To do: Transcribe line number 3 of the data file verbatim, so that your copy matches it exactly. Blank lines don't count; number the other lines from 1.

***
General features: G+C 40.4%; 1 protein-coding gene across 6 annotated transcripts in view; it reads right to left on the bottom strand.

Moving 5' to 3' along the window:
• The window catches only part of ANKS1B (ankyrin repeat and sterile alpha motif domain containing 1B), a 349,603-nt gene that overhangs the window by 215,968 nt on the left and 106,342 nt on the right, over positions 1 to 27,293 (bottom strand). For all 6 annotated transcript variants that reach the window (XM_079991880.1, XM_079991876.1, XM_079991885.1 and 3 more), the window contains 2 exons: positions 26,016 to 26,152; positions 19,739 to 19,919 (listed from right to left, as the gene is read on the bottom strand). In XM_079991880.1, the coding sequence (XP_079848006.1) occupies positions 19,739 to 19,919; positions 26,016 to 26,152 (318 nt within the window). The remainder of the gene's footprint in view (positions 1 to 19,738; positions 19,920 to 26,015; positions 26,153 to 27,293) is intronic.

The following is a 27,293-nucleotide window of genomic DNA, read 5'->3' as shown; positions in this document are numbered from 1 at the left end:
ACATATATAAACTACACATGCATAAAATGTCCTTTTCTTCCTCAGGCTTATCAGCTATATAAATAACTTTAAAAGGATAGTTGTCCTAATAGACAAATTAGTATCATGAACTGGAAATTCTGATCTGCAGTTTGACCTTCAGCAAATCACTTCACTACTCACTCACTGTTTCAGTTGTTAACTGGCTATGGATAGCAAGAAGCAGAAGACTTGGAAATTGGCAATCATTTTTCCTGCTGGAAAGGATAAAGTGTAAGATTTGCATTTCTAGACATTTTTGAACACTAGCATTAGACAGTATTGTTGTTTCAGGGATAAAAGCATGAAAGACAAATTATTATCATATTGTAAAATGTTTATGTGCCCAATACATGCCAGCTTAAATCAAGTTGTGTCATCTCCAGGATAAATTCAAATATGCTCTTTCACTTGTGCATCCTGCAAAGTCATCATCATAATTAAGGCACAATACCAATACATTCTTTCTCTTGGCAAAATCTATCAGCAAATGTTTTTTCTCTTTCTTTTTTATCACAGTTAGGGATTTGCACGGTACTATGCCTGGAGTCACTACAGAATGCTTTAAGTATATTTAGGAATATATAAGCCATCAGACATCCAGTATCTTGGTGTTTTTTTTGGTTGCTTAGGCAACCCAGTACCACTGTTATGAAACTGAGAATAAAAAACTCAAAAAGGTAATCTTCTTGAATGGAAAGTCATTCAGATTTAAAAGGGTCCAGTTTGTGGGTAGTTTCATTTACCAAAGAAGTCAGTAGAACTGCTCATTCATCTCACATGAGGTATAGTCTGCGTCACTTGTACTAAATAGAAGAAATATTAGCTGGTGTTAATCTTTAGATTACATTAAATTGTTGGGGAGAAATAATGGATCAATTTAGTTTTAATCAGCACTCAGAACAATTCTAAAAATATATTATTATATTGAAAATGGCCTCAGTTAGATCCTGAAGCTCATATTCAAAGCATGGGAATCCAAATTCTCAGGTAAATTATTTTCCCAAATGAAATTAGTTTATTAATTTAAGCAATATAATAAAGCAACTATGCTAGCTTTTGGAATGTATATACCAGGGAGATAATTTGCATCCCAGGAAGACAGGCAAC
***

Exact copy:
• The window catches only part of ANKS1B (ankyrin repeat and sterile alpha motif domain containing 1B), a 349,603-nt gene that overhangs the window by 215,968 nt on the left and 106,342 nt on the right, over positions 1 to 27,293 (bottom strand). For all 6 annotated transcript variants that reach the window (XM_079991880.1, XM_079991876.1, XM_079991885.1 and 3 more), the window contains 2 exons: positions 26,016 to 26,152; positions 19,739 to 19,919 (listed from right to left, as the gene is read on the bottom strand). In XM_079991880.1, the coding sequence (XP_079848006.1) occupies positions 19,739 to 19,919; positions 26,016 to 26,152 (318 nt within the window). The remainder of the gene's footprint in view (positions 1 to 19,738; positions 19,920 to 26,015; positions 26,153 to 27,293) is intronic.